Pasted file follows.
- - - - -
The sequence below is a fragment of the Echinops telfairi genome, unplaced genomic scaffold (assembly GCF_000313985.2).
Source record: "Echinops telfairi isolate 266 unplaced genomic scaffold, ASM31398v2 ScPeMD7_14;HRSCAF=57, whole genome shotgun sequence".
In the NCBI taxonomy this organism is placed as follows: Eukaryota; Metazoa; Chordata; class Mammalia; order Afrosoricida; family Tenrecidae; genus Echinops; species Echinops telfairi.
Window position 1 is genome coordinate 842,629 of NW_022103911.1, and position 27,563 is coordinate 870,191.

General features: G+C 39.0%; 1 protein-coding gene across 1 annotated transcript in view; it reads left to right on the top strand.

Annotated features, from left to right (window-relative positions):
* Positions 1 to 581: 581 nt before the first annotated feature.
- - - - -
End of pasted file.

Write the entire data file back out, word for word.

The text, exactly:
The sequence below is a fragment of the Echinops telfairi genome, unplaced genomic scaffold (assembly GCF_000313985.2).
Source record: "Echinops telfairi isolate 266 unplaced genomic scaffold, ASM31398v2 ScPeMD7_14;HRSCAF=57, whole genome shotgun sequence".
In the NCBI taxonomy this organism is placed as follows: Eukaryota; Metazoa; Chordata; class Mammalia; order Afrosoricida; family Tenrecidae; genus Echinops; species Echinops telfairi.
Window position 1 is genome coordinate 842,629 of NW_022103911.1, and position 27,563 is coordinate 870,191.

General features: G+C 39.0%; 1 protein-coding gene across 1 annotated transcript in view; it reads left to right on the top strand.

Annotated features, from left to right (window-relative positions):
* Positions 1 to 581: 581 nt before the first annotated feature.